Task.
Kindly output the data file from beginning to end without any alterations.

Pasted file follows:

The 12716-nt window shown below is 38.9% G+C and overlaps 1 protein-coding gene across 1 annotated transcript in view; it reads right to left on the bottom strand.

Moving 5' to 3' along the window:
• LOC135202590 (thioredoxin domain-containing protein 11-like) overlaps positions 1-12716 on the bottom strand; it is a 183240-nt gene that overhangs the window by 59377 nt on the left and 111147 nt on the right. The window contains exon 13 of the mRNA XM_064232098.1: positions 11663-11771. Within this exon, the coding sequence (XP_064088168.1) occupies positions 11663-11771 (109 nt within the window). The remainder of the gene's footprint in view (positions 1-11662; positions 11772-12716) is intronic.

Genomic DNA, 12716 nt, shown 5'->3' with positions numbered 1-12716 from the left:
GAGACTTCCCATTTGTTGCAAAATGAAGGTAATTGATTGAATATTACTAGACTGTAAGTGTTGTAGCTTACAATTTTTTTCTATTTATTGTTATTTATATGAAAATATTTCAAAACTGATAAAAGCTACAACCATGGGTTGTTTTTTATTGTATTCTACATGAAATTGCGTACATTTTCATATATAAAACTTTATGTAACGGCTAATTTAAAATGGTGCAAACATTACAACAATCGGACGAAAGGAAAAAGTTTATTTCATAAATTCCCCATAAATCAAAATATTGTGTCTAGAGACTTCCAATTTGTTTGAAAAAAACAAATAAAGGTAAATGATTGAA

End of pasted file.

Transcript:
The 12716-nt window shown below is 38.9% G+C and overlaps 1 protein-coding gene across 1 annotated transcript in view; it reads right to left on the bottom strand.

Moving 5' to 3' along the window:
• LOC135202590 (thioredoxin domain-containing protein 11-like) overlaps positions 1-12716 on the bottom strand; it is a 183240-nt gene that overhangs the window by 59377 nt on the left and 111147 nt on the right. The window contains exon 13 of the mRNA XM_064232098.1: positions 11663-11771. Within this exon, the coding sequence (XP_064088168.1) occupies positions 11663-11771 (109 nt within the window). The remainder of the gene's footprint in view (positions 1-11662; positions 11772-12716) is intronic.

Genomic DNA, 12716 nt, shown 5'->3' with positions numbered 1-12716 from the left:
GAGACTTCCCATTTGTTGCAAAATGAAGGTAATTGATTGAATATTACTAGACTGTAAGTGTTGTAGCTTACAATTTTTTTCTATTTATTGTTATTTATATGAAAATATTTCAAAACTGATAAAAGCTACAACCATGGGTTGTTTTTTATTGTATTCTACATGAAATTGCGTACATTTTCATATATAAAACTTTATGTAACGGCTAATTTAAAATGGTGCAAACATTACAACAATCGGACGAAAGGAAAAAGTTTATTTCATAAATTCCCCATAAATCAAAATATTGTGTCTAGAGACTTCCAATTTGTTTGAAAAAAACAAATAAAGGTAAATGATTGAA